Cath Elliot in The Guardian
Freedom of speech is a commendable notion, but is it time to redefine it in terms of our changing political morality?
If nothing else, the recent trial and subsequent jailing of the Danish cartoon protesters has shown that free speech no longer exists in the UK, if indeed it ever truly existed at all. But is this really such a bad thing? Is the end of free speech the Orwellian nightmare so many commentators have predicted?
The right to freedom of expression is laid out in article 19 of the Universal Declaration of Human Rights, as adopted in 1948 by the UN:
“Everyone has the right to freedom of opinion and expression. This right includes freedom to hold opinions without interference and to seek, receive and impart information and ideas through any media and regardless of frontiers.”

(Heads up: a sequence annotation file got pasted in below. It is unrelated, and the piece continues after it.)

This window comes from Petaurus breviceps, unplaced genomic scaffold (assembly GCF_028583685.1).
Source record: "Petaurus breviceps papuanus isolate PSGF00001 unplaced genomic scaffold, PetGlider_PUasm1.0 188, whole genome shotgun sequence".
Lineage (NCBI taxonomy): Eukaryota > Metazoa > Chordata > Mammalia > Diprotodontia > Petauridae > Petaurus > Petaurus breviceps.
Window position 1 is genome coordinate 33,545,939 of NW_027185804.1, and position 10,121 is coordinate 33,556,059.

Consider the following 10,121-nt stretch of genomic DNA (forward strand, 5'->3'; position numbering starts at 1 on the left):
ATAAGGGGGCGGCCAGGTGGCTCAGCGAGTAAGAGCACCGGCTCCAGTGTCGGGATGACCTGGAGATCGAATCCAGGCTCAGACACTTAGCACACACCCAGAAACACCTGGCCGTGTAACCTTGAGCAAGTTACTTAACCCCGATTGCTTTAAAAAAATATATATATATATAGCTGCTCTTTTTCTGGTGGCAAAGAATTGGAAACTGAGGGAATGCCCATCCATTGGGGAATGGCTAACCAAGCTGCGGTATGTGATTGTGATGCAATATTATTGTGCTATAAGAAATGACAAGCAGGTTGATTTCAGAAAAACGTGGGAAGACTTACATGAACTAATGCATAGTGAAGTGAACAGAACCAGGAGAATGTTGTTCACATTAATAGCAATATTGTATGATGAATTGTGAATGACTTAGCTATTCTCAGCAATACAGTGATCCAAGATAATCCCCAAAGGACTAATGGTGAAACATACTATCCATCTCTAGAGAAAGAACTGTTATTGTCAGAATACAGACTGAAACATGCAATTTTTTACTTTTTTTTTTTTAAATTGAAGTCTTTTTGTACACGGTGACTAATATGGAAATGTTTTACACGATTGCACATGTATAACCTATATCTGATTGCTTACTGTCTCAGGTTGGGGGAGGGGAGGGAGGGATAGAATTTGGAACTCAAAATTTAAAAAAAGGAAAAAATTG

Perhaps we should now add: “Any media, that is, except placards and the human voice.”
Of course Mizanur Rahman, Umran Javed and Abdul Muhid are an extreme example, and some would argue I am stretching the point to use them in this context; their convictions, after all, were not merely for expressing opinions, but for inciting racial hatred and soliciting murder. But the question has to be asked: if we’re prepared to make exceptions in these instances, where, if anywhere, do we draw the line?